nep-cul New Economics Papers
on Cultural Economics
Issue of 2007‒04‒14
two papers chosen by
Roberto Zanola
University of the Piemonte Orientale

  1. Market Impact of International Sporting and Cultural Events By António Miguel Martins; Ana Paula Serra
  2. Opium for the Masses: How Foreign Free Media Can Stabilize Authoritarian Regimes By Kern, Holger; Hainmueller, Jens

  1. By: António Miguel Martins (Faculdade de Economia da Universidade do Porto, Portugal); Ana Paula Serra (CEMPRE, Faculdade de Economia da Universidade do Porto, Portugal)
    Abstract: This paper investigates the impact of international sporting and cultural events on national stock markets. We study market reaction to the announcements of the selected country hosting mega-events such as the Olympic Games, the World and the European Football Cups and World Exhibitions. First, we evaluate the abnormal returns of winning bidders at (and around) the announcement date at market and industry-levels. Second, we analyze the determinants of the variation in abnormal returns across events and industries and control for the prior probability of observing the event. Third, on the basis of a simple model of partial anticipation, we reexamine the abnormal returns observed for the winning and losing countries. Our initial results suggest that the abnormal returns are not consistently different from zero. Further, when we look at particular industries, we find no evidence supporting that industries, that a priori were more likely to extract direct benefits from the event, observe positive significant effects. Yet when we control for the prior expectations, the announcement of these megaevents is associated with a positive stock market reaction in the nominated country and a negative reaction in the losing country. Overall we interpret our findings as supportive of rational asset pricing and partial anticipation.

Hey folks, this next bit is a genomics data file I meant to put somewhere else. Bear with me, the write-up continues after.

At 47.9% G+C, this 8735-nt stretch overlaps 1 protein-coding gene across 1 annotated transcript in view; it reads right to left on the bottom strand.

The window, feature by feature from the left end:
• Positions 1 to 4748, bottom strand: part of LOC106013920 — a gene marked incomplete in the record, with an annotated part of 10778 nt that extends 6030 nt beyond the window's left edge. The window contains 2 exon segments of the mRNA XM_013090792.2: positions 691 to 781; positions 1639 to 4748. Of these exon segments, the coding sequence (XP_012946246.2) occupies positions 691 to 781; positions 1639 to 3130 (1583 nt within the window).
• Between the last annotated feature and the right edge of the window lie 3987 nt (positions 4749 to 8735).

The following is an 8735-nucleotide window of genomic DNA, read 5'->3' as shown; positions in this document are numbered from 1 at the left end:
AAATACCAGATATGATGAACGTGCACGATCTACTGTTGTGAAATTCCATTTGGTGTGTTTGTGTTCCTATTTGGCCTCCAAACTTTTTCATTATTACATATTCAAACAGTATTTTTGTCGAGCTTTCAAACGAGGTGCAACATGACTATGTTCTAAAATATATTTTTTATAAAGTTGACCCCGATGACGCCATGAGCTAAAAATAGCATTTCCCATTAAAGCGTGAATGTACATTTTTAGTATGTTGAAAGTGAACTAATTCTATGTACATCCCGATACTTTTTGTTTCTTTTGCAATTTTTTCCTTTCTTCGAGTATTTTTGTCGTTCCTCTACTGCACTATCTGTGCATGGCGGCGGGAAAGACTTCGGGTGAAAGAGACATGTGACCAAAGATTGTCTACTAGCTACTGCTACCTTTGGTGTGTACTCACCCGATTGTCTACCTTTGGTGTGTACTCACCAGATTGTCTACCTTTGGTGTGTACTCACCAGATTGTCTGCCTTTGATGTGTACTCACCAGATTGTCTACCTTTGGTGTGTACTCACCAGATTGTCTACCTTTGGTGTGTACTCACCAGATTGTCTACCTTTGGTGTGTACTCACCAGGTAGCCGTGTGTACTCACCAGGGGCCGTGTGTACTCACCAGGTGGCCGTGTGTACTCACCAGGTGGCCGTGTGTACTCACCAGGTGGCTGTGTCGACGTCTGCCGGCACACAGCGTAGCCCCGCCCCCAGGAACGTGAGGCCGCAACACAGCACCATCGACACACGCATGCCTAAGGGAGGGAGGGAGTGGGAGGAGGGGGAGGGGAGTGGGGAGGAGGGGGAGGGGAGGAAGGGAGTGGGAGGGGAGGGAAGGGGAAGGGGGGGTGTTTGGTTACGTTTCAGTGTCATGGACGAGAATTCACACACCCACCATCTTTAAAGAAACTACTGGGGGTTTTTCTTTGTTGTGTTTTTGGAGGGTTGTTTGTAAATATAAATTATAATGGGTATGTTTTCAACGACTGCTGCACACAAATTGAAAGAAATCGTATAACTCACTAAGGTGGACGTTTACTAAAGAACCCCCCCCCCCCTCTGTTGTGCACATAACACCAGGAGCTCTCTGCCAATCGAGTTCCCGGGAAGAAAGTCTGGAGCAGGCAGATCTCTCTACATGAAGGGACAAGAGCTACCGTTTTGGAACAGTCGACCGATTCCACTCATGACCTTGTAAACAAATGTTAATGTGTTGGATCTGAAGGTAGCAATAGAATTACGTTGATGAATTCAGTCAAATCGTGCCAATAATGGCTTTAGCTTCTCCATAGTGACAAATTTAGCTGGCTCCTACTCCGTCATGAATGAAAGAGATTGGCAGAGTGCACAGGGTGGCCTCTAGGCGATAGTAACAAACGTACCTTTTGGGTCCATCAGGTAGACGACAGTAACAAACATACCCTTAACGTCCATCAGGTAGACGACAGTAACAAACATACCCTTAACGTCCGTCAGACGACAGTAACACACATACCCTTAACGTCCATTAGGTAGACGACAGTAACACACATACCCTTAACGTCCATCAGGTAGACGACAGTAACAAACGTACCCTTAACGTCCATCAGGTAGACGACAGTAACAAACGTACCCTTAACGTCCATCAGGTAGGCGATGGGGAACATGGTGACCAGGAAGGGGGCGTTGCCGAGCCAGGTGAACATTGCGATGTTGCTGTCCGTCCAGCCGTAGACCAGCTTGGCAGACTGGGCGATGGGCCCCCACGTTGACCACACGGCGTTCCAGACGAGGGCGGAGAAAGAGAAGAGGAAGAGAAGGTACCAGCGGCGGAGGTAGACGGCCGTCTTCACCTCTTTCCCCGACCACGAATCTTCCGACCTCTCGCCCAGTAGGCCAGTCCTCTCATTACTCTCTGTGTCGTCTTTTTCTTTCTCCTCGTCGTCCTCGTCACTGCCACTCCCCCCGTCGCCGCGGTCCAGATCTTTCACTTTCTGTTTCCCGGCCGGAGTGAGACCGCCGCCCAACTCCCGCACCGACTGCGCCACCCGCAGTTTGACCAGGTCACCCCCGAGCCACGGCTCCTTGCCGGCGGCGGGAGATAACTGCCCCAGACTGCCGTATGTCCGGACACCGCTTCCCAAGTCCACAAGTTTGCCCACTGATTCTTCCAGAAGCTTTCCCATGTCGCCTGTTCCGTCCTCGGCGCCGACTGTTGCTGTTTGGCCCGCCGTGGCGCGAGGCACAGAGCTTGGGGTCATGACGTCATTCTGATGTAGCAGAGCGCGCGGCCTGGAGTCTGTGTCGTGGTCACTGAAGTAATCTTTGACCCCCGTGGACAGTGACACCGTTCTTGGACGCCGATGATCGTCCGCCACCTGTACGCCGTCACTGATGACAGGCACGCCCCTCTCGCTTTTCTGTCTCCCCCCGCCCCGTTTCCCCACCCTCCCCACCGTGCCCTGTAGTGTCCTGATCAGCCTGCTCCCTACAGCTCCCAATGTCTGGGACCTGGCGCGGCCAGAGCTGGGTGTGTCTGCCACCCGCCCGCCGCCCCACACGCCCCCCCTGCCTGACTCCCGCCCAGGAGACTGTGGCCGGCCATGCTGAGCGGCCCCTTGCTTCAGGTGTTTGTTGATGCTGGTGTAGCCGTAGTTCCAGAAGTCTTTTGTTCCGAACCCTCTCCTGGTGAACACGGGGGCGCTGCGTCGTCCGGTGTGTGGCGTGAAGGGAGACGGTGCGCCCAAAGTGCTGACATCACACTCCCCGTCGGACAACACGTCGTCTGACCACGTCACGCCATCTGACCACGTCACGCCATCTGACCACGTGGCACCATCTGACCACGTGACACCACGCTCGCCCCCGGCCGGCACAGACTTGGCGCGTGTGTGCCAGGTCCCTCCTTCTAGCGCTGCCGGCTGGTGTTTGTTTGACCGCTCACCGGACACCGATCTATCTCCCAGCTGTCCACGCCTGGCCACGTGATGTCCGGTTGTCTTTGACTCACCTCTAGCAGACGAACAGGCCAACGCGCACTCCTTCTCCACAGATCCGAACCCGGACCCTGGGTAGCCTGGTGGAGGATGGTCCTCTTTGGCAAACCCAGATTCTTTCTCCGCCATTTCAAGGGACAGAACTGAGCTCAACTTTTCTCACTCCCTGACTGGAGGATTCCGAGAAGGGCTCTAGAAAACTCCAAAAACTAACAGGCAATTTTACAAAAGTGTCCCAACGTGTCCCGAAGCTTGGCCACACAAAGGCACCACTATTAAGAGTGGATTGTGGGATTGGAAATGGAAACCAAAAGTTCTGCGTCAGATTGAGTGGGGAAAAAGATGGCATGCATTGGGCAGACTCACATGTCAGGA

Keywords: Market efficiency; Event studies; Mega-events
    JEL: G14 G31
    Date: 2007–04
  2. By: Kern, Holger; Hainmueller, Jens
    Abstract: A common claim in the democratization literature is that foreign free media undermine authoritarian rule. No reliable micro-level evidence on this topic exists, however, since independent survey research is rarely possible in authoritarian regimes and self-selection into media consumption complicates causal inferences. In this case study of the impact of West German television on political attitudes in communist East Germany, we address these problems by making use of previously secret survey data and a natural experiment. While most East Germans were able to tune in to West German broadcasts, some of them were cut off from West German television due to East Germany's topography. We exploit this plausibly exogenous variation to estimate the impact of West German television on East Germans' political attitudes using instrumental variable estimators. Contrary to conventional wisdom, East Germans who watched West German television were more satisfied with life in East Germany and the communist regime. To explain this surprising finding, we demonstrate that West German television's role in transmitting political information not available in the state-controlled communist media was insignificant and that television primarily served as a means of entertainment for East Germans. Archival material on the reaction of the East German regime to the availability of West German television corroborates our argument.
    Keywords: instrumental variables; causal inference; local average response function; media effects; East Germany; democratization
    JEL: F50 D83 O17
    Date: 2007–08

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